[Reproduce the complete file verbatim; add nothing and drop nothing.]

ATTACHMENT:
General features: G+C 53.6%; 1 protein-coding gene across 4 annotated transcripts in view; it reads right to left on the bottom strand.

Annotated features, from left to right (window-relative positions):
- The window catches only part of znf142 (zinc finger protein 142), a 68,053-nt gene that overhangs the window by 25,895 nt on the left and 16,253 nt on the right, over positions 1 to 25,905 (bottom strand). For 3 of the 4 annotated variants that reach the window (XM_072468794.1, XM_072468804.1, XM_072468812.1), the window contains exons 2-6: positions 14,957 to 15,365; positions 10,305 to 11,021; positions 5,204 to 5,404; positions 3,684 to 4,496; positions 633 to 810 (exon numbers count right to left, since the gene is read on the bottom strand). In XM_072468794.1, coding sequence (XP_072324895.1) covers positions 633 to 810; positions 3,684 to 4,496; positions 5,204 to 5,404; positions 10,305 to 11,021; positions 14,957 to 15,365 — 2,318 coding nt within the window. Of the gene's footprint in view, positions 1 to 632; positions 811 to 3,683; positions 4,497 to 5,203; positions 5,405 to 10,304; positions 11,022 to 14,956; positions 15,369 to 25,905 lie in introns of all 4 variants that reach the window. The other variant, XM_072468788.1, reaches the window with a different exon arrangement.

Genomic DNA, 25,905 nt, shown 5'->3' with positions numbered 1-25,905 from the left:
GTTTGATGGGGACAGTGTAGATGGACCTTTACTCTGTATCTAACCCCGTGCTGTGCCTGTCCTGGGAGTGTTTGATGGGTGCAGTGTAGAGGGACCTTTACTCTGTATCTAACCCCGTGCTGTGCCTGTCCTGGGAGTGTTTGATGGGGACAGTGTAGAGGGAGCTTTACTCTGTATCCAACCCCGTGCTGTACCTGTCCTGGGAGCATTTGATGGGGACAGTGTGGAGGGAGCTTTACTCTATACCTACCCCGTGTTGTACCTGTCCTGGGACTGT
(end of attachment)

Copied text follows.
General features: G+C 53.6%; 1 protein-coding gene across 4 annotated transcripts in view; it reads right to left on the bottom strand.

Annotated features, from left to right (window-relative positions):
- The window catches only part of znf142 (zinc finger protein 142), a 68,053-nt gene that overhangs the window by 25,895 nt on the left and 16,253 nt on the right, over positions 1 to 25,905 (bottom strand). For 3 of the 4 annotated variants that reach the window (XM_072468794.1, XM_072468804.1, XM_072468812.1), the window contains exons 2-6: positions 14,957 to 15,365; positions 10,305 to 11,021; positions 5,204 to 5,404; positions 3,684 to 4,496; positions 633 to 810 (exon numbers count right to left, since the gene is read on the bottom strand). In XM_072468794.1, coding sequence (XP_072324895.1) covers positions 633 to 810; positions 3,684 to 4,496; positions 5,204 to 5,404; positions 10,305 to 11,021; positions 14,957 to 15,365 — 2,318 coding nt within the window. Of the gene's footprint in view, positions 1 to 632; positions 811 to 3,683; positions 4,497 to 5,203; positions 5,405 to 10,304; positions 11,022 to 14,956; positions 15,369 to 25,905 lie in introns of all 4 variants that reach the window. The other variant, XM_072468788.1, reaches the window with a different exon arrangement.

Genomic DNA, 25,905 nt, shown 5'->3' with positions numbered 1-25,905 from the left:
GTTTGATGGGGACAGTGTAGATGGACCTTTACTCTGTATCTAACCCCGTGCTGTGCCTGTCCTGGGAGTGTTTGATGGGTGCAGTGTAGAGGGACCTTTACTCTGTATCTAACCCCGTGCTGTGCCTGTCCTGGGAGTGTTTGATGGGGACAGTGTAGAGGGAGCTTTACTCTGTATCCAACCCCGTGCTGTACCTGTCCTGGGAGCATTTGATGGGGACAGTGTGGAGGGAGCTTTACTCTATACCTACCCCGTGTTGTACCTGTCCTGGGACTGT